Laughing at the thought that her colleagues may have thought that she “was bananas” for wanting to take the lead in producing a picture book during her maternity leave—in the midst of the pandemic, no less—Santopolo said that despite the obstacles, “It was a book that I felt I had to do, especially with a baby at home. I want her to see the positive pieces about America. There’s a lot we need to work on in this country, but there’s also some wonderful things too. I think that this book celebrates that.”

Songwriter Was “Gobsmacked”

Scheer told PW that he had no clue that Biden would recite on his inauguration day the lyrics to a song that Scheer had written more than 20 years before. Scheer wrote American Anthem after reading in 1998 the book Miracle at Philadelphia by Catherine Drinker Bowen, an account of how the U.S. Constitution came to be written by the men known to history as the Founding Fathers.

“I was watching television, with my computer in my lap, pretending to work, but really watching the inauguration,” Scheer said. “I thought he was doing a good job with the speech, and then lo and behold, he starts reciting the lyrics of my song, and said it meant so much to him. I just could not believe it; I was gobsmacked.”

“It was a very surreal experience,” he added. “My phone exploded. All my friends and family were trying to contact me to congratulate me and to just share in the moment.”

Reflecting on how words he’d written were used as a kicker to a presidential inauguration speech, Scheer noted, “Biden’s values are the values that I share, and that I was trying to advance when I wrote the song. The notion of collective responsibility that I think is at the core of Biden’s efforts at the moment are woven into the fabric of the song. I think that’s why he responded to it—because it seems to align with how he sees the world, in terms of how we all share responsibility for one another.”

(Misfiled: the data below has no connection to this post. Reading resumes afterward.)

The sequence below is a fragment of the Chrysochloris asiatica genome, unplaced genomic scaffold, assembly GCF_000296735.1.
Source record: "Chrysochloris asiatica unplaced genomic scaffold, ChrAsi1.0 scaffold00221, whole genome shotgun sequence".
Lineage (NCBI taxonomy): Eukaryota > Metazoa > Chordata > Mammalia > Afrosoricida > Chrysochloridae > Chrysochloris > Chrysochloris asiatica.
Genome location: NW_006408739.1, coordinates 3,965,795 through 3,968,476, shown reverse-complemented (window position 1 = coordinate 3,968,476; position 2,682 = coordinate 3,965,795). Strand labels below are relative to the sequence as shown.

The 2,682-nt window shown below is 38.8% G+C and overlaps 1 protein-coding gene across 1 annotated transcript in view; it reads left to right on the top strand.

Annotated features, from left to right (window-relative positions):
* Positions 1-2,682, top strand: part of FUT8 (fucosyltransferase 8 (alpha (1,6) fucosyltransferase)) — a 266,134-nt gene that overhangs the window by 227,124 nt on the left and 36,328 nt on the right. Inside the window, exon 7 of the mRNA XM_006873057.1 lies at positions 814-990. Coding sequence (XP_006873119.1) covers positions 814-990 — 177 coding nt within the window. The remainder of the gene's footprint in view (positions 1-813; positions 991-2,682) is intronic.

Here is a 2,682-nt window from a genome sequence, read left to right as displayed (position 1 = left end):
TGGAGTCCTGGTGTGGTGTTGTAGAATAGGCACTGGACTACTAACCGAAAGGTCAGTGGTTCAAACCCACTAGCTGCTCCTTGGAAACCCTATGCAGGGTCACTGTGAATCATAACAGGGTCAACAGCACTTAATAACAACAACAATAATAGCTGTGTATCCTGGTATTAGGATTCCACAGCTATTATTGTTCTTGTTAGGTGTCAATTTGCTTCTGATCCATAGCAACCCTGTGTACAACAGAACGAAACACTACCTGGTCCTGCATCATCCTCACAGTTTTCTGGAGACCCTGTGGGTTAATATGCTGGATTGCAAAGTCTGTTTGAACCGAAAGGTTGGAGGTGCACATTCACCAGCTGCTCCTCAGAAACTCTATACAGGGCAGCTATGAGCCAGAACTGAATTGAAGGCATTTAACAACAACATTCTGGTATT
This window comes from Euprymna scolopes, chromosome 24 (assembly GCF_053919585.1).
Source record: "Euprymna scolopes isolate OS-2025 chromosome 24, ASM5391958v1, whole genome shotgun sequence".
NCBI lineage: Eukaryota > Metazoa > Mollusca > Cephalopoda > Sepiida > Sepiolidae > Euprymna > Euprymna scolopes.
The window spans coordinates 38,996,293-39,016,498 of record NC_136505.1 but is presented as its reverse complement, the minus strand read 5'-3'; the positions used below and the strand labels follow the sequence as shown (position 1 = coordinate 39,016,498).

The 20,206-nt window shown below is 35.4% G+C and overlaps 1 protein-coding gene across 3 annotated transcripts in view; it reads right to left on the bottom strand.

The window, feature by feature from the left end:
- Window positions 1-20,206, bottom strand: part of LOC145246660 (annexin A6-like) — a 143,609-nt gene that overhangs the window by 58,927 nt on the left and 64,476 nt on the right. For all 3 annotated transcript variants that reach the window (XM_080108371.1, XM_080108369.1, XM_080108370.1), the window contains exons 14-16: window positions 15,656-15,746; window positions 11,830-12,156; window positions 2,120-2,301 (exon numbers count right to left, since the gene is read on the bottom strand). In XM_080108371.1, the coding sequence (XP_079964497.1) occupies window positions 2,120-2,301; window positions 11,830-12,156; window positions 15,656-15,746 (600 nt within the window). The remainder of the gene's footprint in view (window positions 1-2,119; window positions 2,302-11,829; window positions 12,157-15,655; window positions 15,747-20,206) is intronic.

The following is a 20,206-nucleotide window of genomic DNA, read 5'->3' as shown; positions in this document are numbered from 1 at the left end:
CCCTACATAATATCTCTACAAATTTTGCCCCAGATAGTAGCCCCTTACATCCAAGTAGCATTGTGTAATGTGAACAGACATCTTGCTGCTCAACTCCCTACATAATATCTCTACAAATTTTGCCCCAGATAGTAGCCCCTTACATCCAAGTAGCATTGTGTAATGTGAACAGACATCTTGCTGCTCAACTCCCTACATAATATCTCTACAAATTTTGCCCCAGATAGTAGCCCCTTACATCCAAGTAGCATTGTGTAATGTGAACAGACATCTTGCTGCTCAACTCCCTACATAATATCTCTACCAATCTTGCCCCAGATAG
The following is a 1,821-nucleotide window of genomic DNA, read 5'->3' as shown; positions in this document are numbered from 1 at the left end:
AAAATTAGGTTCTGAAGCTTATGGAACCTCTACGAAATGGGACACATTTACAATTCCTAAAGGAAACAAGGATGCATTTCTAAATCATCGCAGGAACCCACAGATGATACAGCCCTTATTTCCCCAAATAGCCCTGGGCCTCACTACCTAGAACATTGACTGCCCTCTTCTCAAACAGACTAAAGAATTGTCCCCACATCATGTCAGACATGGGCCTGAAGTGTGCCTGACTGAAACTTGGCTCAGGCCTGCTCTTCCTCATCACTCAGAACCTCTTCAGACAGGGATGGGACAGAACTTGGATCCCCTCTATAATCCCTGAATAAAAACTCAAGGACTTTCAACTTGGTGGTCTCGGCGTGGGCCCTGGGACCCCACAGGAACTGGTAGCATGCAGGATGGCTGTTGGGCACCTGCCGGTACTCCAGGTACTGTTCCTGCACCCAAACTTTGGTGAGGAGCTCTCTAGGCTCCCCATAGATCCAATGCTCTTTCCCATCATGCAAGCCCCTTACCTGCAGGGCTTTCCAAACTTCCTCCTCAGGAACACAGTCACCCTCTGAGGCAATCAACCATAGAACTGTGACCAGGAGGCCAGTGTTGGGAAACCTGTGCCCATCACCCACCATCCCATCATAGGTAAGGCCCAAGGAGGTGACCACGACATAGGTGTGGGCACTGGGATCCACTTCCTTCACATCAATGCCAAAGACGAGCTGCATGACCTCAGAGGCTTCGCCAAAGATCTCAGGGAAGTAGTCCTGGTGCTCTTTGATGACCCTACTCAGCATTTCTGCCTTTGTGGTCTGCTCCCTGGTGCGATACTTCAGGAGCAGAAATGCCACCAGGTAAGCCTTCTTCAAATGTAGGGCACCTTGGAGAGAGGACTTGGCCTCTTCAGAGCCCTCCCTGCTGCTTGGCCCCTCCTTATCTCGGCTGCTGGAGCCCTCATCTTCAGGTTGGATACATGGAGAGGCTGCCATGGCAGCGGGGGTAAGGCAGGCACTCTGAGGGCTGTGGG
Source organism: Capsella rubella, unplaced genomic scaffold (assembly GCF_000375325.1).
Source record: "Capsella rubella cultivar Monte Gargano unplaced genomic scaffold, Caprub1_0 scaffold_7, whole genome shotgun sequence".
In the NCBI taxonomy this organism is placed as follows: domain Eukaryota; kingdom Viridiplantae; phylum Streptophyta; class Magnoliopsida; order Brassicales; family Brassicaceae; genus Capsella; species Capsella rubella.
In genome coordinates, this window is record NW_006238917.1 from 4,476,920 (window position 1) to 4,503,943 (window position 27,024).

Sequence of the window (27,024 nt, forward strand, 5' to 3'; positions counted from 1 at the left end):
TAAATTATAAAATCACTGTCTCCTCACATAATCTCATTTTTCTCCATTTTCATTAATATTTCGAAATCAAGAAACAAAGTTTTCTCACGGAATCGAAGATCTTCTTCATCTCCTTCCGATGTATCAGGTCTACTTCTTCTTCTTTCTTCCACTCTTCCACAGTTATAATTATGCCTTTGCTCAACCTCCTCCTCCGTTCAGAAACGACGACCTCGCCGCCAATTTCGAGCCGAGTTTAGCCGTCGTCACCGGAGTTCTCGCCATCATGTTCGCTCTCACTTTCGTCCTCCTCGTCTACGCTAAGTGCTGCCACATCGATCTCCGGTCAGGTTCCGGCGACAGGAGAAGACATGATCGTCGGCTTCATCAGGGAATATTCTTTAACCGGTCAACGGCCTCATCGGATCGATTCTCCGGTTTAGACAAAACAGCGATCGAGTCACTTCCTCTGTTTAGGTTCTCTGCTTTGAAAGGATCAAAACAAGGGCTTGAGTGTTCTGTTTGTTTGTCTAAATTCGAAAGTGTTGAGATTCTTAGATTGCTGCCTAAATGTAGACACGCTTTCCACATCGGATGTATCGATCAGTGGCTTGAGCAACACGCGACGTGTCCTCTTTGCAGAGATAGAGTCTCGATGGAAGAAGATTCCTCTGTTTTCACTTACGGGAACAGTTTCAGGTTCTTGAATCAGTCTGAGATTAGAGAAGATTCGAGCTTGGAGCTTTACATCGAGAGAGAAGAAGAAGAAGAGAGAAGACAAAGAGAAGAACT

Scheer praised the book for being a “beautiful visual tapestry of the American story,” and reserved special praise for the illustrations for “weaving different viewpoints, different stories together—which is kind of what I was doing with the song when I wrote it. Having these 13 diverse people, each with a different story to tell, create an illustration, was a great idea.”

The book also contains a lead sheet Scheer said he’d prepared that contained the music notations for those who want to perform the song themselves, “with their kids as well.”

American Anthem has been performed by opera star Denyce Graves in front of Presidents Bill Clinton and George W. Bush. Graves also sang the song at the memorial service in the U.S. Capitol rotunda for Supreme Court Justice Ruth Bader Ginsburg. A version of the song, sung by Norah Jones, was featured in Ken Burns’s 2007 PBS documentary on World War II, The War.

The book’s publication date is no accident: it was timed to land in bookstores a few days before the Fourth of July holiday celebrating our nation’s founding in Philadelphia 245 years ago.